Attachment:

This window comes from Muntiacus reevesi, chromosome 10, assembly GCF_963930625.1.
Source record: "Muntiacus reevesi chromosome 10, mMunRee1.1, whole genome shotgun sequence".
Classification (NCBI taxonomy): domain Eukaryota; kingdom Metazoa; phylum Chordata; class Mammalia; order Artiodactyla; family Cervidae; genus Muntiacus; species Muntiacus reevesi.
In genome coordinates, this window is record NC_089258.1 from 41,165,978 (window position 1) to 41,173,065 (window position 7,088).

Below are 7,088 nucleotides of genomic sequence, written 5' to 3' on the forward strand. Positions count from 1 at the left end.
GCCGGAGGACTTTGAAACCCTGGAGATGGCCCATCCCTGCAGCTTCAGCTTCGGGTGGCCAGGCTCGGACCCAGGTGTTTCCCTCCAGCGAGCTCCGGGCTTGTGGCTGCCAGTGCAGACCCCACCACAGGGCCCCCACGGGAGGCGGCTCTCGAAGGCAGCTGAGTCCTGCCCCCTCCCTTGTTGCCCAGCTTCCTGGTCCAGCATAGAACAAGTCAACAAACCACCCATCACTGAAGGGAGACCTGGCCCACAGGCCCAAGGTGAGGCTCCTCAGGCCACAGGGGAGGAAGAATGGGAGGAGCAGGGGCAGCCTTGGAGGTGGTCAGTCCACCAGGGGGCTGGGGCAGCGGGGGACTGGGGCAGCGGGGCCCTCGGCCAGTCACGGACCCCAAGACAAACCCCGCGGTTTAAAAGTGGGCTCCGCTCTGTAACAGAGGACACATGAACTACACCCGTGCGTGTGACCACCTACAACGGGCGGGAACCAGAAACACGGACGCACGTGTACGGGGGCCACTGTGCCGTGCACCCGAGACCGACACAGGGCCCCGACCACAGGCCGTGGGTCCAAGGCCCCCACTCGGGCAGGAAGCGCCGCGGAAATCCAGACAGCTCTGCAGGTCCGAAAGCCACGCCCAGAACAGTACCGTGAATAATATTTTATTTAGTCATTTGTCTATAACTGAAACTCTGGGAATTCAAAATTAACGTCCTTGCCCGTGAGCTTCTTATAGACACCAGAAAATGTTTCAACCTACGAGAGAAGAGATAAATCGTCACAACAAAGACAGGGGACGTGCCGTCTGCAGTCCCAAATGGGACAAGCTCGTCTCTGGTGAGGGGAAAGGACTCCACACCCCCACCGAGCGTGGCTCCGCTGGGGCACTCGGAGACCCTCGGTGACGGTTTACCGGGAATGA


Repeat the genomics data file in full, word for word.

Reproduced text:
This window comes from Muntiacus reevesi, chromosome 10, assembly GCF_963930625.1.
Source record: "Muntiacus reevesi chromosome 10, mMunRee1.1, whole genome shotgun sequence".
Classification (NCBI taxonomy): domain Eukaryota; kingdom Metazoa; phylum Chordata; class Mammalia; order Artiodactyla; family Cervidae; genus Muntiacus; species Muntiacus reevesi.
In genome coordinates, this window is record NC_089258.1 from 41,165,978 (window position 1) to 41,173,065 (window position 7,088).

Below are 7,088 nucleotides of genomic sequence, written 5' to 3' on the forward strand. Positions count from 1 at the left end.
GCCGGAGGACTTTGAAACCCTGGAGATGGCCCATCCCTGCAGCTTCAGCTTCGGGTGGCCAGGCTCGGACCCAGGTGTTTCCCTCCAGCGAGCTCCGGGCTTGTGGCTGCCAGTGCAGACCCCACCACAGGGCCCCCACGGGAGGCGGCTCTCGAAGGCAGCTGAGTCCTGCCCCCTCCCTTGTTGCCCAGCTTCCTGGTCCAGCATAGAACAAGTCAACAAACCACCCATCACTGAAGGGAGACCTGGCCCACAGGCCCAAGGTGAGGCTCCTCAGGCCACAGGGGAGGAAGAATGGGAGGAGCAGGGGCAGCCTTGGAGGTGGTCAGTCCACCAGGGGGCTGGGGCAGCGGGGGACTGGGGCAGCGGGGCCCTCGGCCAGTCACGGACCCCAAGACAAACCCCGCGGTTTAAAAGTGGGCTCCGCTCTGTAACAGAGGACACATGAACTACACCCGTGCGTGTGACCACCTACAACGGGCGGGAACCAGAAACACGGACGCACGTGTACGGGGGCCACTGTGCCGTGCACCCGAGACCGACACAGGGCCCCGACCACAGGCCGTGGGTCCAAGGCCCCCACTCGGGCAGGAAGCGCCGCGGAAATCCAGACAGCTCTGCAGGTCCGAAAGCCACGCCCAGAACAGTACCGTGAATAATATTTTATTTAGTCATTTGTCTATAACTGAAACTCTGGGAATTCAAAATTAACGTCCTTGCCCGTGAGCTTCTTATAGACACCAGAAAATGTTTCAACCTACGAGAGAAGAGATAAATCGTCACAACAAAGACAGGGGACGTGCCGTCTGCAGTCCCAAATGGGACAAGCTCGTCTCTGGTGAGGGGAAAGGACTCCACACCCCCACCGAGCGTGGCTCCGCTGGGGCACTCGGAGACCCTCGGTGACGGTTTACCGGGAATGA